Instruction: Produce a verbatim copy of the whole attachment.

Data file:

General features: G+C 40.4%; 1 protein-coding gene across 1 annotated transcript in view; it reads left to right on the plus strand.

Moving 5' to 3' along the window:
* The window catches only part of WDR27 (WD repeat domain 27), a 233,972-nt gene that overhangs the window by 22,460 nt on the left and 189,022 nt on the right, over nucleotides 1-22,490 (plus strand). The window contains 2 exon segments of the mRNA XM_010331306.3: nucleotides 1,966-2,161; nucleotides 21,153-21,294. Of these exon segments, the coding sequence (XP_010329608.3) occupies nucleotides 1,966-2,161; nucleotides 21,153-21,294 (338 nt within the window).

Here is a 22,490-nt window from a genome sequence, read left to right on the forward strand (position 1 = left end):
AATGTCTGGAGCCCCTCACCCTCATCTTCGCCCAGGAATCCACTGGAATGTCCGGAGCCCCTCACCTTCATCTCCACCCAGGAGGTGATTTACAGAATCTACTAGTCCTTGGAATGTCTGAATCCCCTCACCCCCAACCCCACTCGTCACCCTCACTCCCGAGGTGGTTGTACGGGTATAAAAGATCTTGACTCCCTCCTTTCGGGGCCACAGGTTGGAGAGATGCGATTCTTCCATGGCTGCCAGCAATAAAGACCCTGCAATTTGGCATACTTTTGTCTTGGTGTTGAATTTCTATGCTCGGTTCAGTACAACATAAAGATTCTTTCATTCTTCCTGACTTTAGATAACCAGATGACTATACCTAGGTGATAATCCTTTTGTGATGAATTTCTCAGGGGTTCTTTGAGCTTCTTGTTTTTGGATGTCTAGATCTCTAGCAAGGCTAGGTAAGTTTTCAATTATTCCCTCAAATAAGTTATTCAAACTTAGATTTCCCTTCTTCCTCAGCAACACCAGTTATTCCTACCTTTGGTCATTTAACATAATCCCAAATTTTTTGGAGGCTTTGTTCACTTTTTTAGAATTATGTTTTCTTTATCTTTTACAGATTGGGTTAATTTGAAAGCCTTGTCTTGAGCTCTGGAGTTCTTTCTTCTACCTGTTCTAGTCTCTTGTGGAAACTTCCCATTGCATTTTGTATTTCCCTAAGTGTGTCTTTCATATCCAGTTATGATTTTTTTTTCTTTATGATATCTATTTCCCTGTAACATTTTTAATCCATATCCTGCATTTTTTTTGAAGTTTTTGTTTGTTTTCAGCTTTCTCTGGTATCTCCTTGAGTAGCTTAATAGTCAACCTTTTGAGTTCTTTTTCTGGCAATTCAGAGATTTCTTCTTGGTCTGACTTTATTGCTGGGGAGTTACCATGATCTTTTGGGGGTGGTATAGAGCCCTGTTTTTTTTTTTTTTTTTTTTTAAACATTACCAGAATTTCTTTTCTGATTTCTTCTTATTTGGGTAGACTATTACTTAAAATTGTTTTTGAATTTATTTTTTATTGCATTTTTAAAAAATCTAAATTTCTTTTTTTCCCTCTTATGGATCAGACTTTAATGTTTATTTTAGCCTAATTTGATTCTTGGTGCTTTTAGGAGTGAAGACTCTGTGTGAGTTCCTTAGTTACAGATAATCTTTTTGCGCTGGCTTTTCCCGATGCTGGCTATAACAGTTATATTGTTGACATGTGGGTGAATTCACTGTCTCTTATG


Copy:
General features: G+C 40.4%; 1 protein-coding gene across 1 annotated transcript in view; it reads left to right on the plus strand.

Moving 5' to 3' along the window:
* The window catches only part of WDR27 (WD repeat domain 27), a 233,972-nt gene that overhangs the window by 22,460 nt on the left and 189,022 nt on the right, over nucleotides 1-22,490 (plus strand). The window contains 2 exon segments of the mRNA XM_010331306.3: nucleotides 1,966-2,161; nucleotides 21,153-21,294. Of these exon segments, the coding sequence (XP_010329608.3) occupies nucleotides 1,966-2,161; nucleotides 21,153-21,294 (338 nt within the window).

Here is a 22,490-nt window from a genome sequence, read left to right on the forward strand (position 1 = left end):
AATGTCTGGAGCCCCTCACCCTCATCTTCGCCCAGGAATCCACTGGAATGTCCGGAGCCCCTCACCTTCATCTCCACCCAGGAGGTGATTTACAGAATCTACTAGTCCTTGGAATGTCTGAATCCCCTCACCCCCAACCCCACTCGTCACCCTCACTCCCGAGGTGGTTGTACGGGTATAAAAGATCTTGACTCCCTCCTTTCGGGGCCACAGGTTGGAGAGATGCGATTCTTCCATGGCTGCCAGCAATAAAGACCCTGCAATTTGGCATACTTTTGTCTTGGTGTTGAATTTCTATGCTCGGTTCAGTACAACATAAAGATTCTTTCATTCTTCCTGACTTTAGATAACCAGATGACTATACCTAGGTGATAATCCTTTTGTGATGAATTTCTCAGGGGTTCTTTGAGCTTCTTGTTTTTGGATGTCTAGATCTCTAGCAAGGCTAGGTAAGTTTTCAATTATTCCCTCAAATAAGTTATTCAAACTTAGATTTCCCTTCTTCCTCAGCAACACCAGTTATTCCTACCTTTGGTCATTTAACATAATCCCAAATTTTTTGGAGGCTTTGTTCACTTTTTTAGAATTATGTTTTCTTTATCTTTTACAGATTGGGTTAATTTGAAAGCCTTGTCTTGAGCTCTGGAGTTCTTTCTTCTACCTGTTCTAGTCTCTTGTGGAAACTTCCCATTGCATTTTGTATTTCCCTAAGTGTGTCTTTCATATCCAGTTATGATTTTTTTTTCTTTATGATATCTATTTCCCTGTAACATTTTTAATCCATATCCTGCATTTTTTTTGAAGTTTTTGTTTGTTTTCAGCTTTCTCTGGTATCTCCTTGAGTAGCTTAATAGTCAACCTTTTGAGTTCTTTTTCTGGCAATTCAGAGATTTCTTCTTGGTCTGACTTTATTGCTGGGGAGTTACCATGATCTTTTGGGGGTGGTATAGAGCCCTGTTTTTTTTTTTTTTTTTTTTTAAACATTACCAGAATTTCTTTTCTGATTTCTTCTTATTTGGGTAGACTATTACTTAAAATTGTTTTTGAATTTATTTTTTATTGCATTTTTAAAAAATCTAAATTTCTTTTTTTCCCTCTTATGGATCAGACTTTAATGTTTATTTTAGCCTAATTTGATTCTTGGTGCTTTTAGGAGTGAAGACTCTGTGTGAGTTCCTTAGTTACAGATAATCTTTTTGCGCTGGCTTTTCCCGATGCTGGCTATAACAGTTATATTGTTGACATGTGGGTGAATTCACTGTCTCTTATG